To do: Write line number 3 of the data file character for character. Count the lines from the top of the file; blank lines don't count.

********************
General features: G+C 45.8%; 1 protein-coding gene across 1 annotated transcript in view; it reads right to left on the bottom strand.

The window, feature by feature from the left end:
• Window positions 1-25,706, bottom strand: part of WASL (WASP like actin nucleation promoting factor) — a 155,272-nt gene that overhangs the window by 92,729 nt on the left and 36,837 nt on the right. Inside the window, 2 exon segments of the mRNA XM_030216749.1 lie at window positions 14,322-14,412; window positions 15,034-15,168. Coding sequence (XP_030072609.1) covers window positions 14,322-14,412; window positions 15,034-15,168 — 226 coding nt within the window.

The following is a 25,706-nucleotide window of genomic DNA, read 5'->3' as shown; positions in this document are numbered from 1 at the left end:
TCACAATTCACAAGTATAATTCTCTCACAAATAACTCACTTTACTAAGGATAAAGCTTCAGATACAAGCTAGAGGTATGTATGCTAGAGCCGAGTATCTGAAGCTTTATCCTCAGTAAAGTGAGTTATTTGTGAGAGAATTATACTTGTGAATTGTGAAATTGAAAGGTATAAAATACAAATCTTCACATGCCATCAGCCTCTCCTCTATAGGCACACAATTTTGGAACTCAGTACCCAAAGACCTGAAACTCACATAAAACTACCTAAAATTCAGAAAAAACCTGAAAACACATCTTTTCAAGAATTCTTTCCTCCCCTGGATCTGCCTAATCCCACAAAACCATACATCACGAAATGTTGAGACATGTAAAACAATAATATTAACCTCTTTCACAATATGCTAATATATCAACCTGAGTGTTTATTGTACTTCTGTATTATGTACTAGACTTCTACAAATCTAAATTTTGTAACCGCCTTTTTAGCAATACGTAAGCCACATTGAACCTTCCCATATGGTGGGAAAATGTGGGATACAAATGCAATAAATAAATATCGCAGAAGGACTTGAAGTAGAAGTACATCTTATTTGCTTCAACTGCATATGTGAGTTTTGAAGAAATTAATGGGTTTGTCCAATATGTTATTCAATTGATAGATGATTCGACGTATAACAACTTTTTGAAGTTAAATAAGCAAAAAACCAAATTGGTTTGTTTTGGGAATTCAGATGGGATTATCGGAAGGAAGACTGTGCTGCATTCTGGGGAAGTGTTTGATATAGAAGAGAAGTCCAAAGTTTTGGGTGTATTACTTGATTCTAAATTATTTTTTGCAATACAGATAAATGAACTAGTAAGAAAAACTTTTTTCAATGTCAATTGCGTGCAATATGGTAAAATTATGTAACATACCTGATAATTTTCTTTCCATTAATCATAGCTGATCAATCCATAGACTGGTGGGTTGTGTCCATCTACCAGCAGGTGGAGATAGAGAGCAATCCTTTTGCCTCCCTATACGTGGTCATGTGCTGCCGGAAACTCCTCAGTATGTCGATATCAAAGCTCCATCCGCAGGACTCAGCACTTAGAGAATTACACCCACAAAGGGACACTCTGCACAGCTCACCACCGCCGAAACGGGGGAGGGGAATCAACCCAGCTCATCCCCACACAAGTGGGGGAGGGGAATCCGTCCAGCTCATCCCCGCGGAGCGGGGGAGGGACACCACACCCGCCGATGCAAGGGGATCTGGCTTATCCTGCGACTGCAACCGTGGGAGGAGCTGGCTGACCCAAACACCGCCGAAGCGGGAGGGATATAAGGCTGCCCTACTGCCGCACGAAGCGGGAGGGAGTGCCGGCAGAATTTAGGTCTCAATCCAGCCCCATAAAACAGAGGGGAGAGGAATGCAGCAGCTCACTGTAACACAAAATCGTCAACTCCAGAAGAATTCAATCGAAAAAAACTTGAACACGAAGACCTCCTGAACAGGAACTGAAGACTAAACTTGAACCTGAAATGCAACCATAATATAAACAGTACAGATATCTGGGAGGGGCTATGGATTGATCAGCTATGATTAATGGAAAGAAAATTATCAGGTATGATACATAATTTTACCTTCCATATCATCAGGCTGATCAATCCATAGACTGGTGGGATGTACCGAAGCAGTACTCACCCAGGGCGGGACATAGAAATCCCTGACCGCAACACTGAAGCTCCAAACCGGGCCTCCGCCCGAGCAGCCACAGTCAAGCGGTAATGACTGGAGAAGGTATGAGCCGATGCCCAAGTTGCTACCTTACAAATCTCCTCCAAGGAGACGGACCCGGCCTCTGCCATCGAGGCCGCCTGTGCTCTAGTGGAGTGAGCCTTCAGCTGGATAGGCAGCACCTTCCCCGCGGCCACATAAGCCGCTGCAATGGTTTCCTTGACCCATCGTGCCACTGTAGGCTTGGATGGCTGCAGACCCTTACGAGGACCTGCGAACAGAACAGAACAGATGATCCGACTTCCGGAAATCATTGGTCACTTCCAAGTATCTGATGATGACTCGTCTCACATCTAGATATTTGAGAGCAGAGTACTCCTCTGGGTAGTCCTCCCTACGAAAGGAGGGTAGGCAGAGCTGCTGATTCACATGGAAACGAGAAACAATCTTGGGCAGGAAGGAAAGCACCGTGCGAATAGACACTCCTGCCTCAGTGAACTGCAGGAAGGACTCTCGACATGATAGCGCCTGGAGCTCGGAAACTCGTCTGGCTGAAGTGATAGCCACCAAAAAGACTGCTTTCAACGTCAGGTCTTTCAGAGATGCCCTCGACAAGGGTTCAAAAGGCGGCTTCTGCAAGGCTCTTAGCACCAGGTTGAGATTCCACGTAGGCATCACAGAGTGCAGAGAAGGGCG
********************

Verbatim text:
• Window positions 1-25,706, bottom strand: part of WASL (WASP like actin nucleation promoting factor) — a 155,272-nt gene that overhangs the window by 92,729 nt on the left and 36,837 nt on the right. Inside the window, 2 exon segments of the mRNA XM_030216749.1 lie at window positions 14,322-14,412; window positions 15,034-15,168. Coding sequence (XP_030072609.1) covers window positions 14,322-14,412; window positions 15,034-15,168 — 226 coding nt within the window.